Palm Beach Post had an article about the incredible compensation given to an absent CEO of a group of nursing homes. Most of the money comes from taxpayers. Chief Executive Officer Maxcine Darville, a former dress shop owner with a nursing license, has taken home $404,000 in annual compensation from the Okeechobee Council on Aging Inc. and the Council on Aging of Florida Inc.. That’s more than double the state and U.S. averages for CEO pay at nursing-home nonprofits of comparable revenue, according to survey data. Various nursing homes in Pahokee, Gainesville and Bradenton are funneling more than $1 million a year through a maze of nonprofit corporations that benefit a CEO, along with her daughter and son, a Palm Beach Post investigation shows.
Among The Post’s findings:
Darville’s daughter, Assistant CEO Joanne "Jody" Watson, was paid more than $200,000 plus $23,000 in expenses from the two councils. She received $160,000 a year later. Darville’s son, Gary Watson, the director of maintenance, was paid nearly $118,000. Darville has spent more than $30,000 on annual expenses. She took out a $50,000 loan from the parent council. She gets $1,200 a month to board an unnamed "visiting executive" in a residence she owns.
One member of the board of directors that the Okeechobee Council on Aging lists in 2009 state corporate records, Martha Stoner, died two years ago. Another, Johnie Blevins, said she was "forbidden" to talk to The Post.
Other allegations include nonprofit funds have paid for cars – including a BMW 325ci with a base price of $32,300 and a Cadillac Escalade with a base price of $57,465 – or a $1,708 whirlpool tub with Roman Tub Faucet ordered from a Home Depot in Johnson City, Tenn., and delivered to a Newland, N.C., address where Jody Watson is a part-time resident.
Receipts show the daughter writing checks to herself and other family members on an account for the Okeechobee Council on Aging Inc., doing business as Big Lake Housing – an apartment complex the nonprofit owns next to Glades Health Care Center in Pahokee. On the same day in March 2005, for example, Jody Watson signed checks of $1,000 to herself and her mother and one for $1,200 to her brother without a notation for the purpose, receipts show.
Checks on that account also have paid for tens of thousands of dollars in credit card charges over several years at businesses such as Kahootz Draft House in Okeechobee, Cloud 9 Spa Salon in Gainesville, Burdines, Dillard’s and hotels in North Carolina and Tennessee, receipts show.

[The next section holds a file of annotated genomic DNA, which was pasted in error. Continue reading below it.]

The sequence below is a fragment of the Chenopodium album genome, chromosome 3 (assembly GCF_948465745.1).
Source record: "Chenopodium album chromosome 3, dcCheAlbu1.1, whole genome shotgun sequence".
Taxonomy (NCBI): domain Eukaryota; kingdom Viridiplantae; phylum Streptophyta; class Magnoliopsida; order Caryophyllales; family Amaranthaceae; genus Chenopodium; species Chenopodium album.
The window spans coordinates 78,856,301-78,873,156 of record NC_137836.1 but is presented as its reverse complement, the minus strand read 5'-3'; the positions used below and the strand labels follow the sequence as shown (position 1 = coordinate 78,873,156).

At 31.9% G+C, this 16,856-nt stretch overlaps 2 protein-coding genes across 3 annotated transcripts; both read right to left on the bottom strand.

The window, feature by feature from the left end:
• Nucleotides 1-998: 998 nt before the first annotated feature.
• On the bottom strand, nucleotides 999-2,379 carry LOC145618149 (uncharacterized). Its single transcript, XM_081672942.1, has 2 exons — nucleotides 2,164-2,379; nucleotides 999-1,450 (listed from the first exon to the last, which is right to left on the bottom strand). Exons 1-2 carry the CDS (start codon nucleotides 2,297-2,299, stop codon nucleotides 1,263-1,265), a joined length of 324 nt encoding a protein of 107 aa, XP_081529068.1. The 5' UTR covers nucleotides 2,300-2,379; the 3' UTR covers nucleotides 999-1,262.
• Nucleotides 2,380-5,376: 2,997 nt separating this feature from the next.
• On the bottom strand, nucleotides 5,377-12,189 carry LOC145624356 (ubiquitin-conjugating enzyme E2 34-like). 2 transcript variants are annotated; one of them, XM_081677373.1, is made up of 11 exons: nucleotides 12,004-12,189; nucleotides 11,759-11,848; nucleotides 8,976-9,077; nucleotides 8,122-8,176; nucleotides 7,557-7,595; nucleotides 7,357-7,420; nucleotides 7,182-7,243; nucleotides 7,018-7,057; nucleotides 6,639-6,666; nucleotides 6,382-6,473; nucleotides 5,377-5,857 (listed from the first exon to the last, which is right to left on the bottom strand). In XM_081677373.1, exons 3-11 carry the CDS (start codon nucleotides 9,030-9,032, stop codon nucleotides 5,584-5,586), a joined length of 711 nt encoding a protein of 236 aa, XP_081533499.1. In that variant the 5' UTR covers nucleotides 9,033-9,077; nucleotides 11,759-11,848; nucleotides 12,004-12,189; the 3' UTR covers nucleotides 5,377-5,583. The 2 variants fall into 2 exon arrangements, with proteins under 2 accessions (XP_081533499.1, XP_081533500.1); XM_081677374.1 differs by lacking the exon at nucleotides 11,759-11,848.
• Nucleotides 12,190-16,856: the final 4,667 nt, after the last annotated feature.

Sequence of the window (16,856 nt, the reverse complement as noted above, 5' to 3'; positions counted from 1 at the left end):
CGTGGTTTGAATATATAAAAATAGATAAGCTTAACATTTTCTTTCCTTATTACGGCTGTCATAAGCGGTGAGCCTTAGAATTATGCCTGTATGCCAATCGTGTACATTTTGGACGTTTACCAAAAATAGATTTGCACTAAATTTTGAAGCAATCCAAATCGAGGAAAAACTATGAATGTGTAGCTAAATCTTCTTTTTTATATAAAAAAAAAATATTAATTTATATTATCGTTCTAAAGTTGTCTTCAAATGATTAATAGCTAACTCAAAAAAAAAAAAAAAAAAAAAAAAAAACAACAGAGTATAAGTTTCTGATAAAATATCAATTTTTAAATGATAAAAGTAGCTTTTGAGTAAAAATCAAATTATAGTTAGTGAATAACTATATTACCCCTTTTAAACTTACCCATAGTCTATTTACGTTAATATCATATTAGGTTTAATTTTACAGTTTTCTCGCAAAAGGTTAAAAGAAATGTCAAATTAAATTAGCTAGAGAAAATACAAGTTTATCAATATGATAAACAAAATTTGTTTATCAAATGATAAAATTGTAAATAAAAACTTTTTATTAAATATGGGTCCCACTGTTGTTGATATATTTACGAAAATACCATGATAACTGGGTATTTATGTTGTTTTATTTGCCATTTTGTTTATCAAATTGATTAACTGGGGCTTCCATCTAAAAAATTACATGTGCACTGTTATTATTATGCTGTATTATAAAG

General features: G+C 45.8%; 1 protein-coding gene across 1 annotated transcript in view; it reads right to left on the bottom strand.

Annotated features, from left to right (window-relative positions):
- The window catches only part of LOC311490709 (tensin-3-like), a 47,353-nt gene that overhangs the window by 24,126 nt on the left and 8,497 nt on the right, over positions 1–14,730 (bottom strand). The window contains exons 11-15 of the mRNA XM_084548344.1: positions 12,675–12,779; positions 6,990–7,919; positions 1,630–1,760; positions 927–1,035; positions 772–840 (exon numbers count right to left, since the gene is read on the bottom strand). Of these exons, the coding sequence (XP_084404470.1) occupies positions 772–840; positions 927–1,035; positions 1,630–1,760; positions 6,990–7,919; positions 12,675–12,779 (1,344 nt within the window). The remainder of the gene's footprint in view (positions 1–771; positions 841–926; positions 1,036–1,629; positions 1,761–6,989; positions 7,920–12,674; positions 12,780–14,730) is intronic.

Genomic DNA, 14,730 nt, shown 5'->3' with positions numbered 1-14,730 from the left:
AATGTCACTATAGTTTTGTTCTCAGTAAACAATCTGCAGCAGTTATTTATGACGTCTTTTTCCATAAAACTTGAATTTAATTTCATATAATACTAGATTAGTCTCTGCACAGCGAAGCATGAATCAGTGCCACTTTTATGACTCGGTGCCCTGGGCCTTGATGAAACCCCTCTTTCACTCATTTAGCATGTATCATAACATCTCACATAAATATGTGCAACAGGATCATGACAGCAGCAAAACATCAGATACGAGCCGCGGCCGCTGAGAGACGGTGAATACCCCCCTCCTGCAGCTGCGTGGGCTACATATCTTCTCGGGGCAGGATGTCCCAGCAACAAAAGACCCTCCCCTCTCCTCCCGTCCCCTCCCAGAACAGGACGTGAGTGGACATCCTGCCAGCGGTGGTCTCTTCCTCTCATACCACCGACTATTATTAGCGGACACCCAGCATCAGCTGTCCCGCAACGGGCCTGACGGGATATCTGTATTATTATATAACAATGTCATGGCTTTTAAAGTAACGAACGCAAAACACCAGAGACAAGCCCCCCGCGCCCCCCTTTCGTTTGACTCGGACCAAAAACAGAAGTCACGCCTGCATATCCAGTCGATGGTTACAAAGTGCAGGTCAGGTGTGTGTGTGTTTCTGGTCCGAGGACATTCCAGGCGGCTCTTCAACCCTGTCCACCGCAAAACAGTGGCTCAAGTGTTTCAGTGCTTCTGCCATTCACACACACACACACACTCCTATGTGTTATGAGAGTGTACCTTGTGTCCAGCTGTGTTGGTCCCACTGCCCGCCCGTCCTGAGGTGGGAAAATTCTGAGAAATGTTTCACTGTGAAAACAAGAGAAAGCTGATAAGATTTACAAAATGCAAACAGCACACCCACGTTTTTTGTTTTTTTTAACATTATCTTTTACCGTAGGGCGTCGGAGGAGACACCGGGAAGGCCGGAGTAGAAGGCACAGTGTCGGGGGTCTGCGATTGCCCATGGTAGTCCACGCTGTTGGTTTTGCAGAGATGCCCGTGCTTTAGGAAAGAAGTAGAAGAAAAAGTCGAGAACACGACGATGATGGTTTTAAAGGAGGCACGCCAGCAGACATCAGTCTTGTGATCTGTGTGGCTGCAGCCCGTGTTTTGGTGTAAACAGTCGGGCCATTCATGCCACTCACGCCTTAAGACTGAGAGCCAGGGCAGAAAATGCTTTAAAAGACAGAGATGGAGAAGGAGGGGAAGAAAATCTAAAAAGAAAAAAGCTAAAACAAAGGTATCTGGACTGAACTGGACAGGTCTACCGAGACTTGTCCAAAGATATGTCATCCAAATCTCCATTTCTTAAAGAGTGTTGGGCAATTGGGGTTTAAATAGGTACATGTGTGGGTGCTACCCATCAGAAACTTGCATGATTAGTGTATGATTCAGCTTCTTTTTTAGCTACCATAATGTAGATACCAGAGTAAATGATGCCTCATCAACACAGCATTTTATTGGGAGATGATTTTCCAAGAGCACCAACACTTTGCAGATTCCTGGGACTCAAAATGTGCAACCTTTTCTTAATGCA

The executive compensation saddens and baffles the family of Doris Bullock, a patient at Glades Health Care Center who died last year at age 88 from internal bleeding after an unexplained blow to the head. The family is still seeking answers about how a frail woman who needed help getting into a wheelchair could sustain a traumatic head injury, and wind up back in her bed with no one the wiser.
"It’s frustrating," Bullock’s granddaughter Felisha Whitehurst said. "That’s taxpayers’ money, and it’s not being spent sufficiently where it should be."
Darville’s $30,385 expense allowance works out to $14.60 per hour in a standard work year – more than the $11.43 median hourly salary of a nursing aide, orderly or attendant in the state, according to research by Florida International University.
In a separate investigation, a Glades Health Care worker was convicted of elder abuse in 2007 for slapping an 89-year-old patient in the face and saying "I can’t stand you," according to state records. A year earlier, the nursing home had rehired the certified nursing assistant months after she got out of jail on charges related to forgery, investigators found.
Riverfront Nursing and Rehabilitation Center in Bradenton was placed on a watch list with a conditional license from the state last year. AHCA inspectors cited 31 violations since July 2007, faulting management for, among other things, its handling of a suspected abuse case. In records filed in January of this year, Darville signed a settlement as CEO of the Bradenton Council on Aging LLC agreeing to pay $13,500 in fines and fees. The facility has been removed from the watch list but maintains a one-star rating, as does a sister facility, the Gainesville Health Care Center.
Meanwhile, patient advocate Anna Spinella of Tampa has a word for hefty executive pay and perks at nursing homes with troubled records: "Obscene. The purpose of a nursing home is to care for residents."
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